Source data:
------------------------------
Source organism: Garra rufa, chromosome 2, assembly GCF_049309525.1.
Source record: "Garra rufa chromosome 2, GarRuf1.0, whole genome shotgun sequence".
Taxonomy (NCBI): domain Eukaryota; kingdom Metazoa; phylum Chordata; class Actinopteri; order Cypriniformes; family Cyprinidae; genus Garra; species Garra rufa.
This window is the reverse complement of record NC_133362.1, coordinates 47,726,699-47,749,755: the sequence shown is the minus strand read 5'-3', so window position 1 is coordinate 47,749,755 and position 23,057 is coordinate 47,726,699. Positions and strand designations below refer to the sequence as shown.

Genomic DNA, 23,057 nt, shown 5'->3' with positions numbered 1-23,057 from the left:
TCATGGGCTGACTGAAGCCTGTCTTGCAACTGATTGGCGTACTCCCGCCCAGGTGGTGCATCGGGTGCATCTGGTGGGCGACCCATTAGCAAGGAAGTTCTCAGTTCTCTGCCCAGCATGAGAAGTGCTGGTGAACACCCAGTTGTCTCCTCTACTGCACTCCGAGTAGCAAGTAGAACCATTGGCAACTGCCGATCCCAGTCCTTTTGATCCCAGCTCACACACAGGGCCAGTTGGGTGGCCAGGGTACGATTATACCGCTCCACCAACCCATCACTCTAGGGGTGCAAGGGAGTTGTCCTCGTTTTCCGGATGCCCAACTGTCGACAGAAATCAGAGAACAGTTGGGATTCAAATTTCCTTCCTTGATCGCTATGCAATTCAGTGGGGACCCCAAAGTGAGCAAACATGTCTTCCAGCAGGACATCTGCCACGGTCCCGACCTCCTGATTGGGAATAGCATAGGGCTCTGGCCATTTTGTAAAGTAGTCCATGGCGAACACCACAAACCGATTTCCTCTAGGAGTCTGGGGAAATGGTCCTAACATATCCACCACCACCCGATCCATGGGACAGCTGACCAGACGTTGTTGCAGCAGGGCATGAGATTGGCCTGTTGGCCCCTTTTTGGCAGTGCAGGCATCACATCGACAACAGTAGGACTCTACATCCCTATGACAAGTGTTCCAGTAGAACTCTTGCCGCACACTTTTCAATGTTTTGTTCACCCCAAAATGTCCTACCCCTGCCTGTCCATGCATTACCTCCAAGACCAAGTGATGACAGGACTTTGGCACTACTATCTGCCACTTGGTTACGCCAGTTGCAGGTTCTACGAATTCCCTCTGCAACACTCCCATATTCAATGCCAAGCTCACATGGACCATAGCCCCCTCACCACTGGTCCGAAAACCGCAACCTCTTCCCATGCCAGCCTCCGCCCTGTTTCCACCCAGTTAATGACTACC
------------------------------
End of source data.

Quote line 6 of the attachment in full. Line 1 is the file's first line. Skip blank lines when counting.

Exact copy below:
TCATGGGCTGACTGAAGCCTGTCTTGCAACTGATTGGCGTACTCCCGCCCAGGTGGTGCATCGGGTGCATCTGGTGGGCGACCCATTAGCAAGGAAGTTCTCAGTTCTCTGCCCAGCATGAGAAGTGCTGGTGAACACCCAGTTGTCTCCTCTACTGCACTCCGAGTAGCAAGTAGAACCATTGGCAACTGCCGATCCCAGTCCTTTTGATCCCAGCTCACACACAGGGCCAGTTGGGTGGCCAGGGTACGATTATACCGCTCCACCAACCCATCACTCTAGGGGTGCAAGGGAGTTGTCCTCGTTTTCCGGATGCCCAACTGTCGACAGAAATCAGAGAACAGTTGGGATTCAAATTTCCTTCCTTGATCGCTATGCAATTCAGTGGGGACCCCAAAGTGAGCAAACATGTCTTCCAGCAGGACATCTGCCACGGTCCCGACCTCCTGATTGGGAATAGCATAGGGCTCTGGCCATTTTGTAAAGTAGTCCATGGCGAACACCACAAACCGATTTCCTCTAGGAGTCTGGGGAAATGGTCCTAACATATCCACCACCACCCGATCCATGGGACAGCTGACCAGACGTTGTTGCAGCAGGGCATGAGATTGGCCTGTTGGCCCCTTTTTGGCAGTGCAGGCATCACATCGACAACAGTAGGACTCTACATCCCTATGACAAGTGTTCCAGTAGAACTCTTGCCGCACACTTTTCAATGTTTTGTTCACCCCAAAATGTCCTACCCCTGCCTGTCCATGCATTACCTCCAAGACCAAGTGATGACAGGACTTTGGCACTACTATCTGCCACTTGGTTACGCCAGTTGCAGGTTCTACGAATTCCCTCTGCAACACTCCCATATTCAATGCCAAGCTCACATGGACCATAGCCCCCTCACCACTGGTCCGAAAACCGCAACCTCTTCCCATGCCAGCCTCCGCCCTGTTTCCACCCAGTTAATGACTACC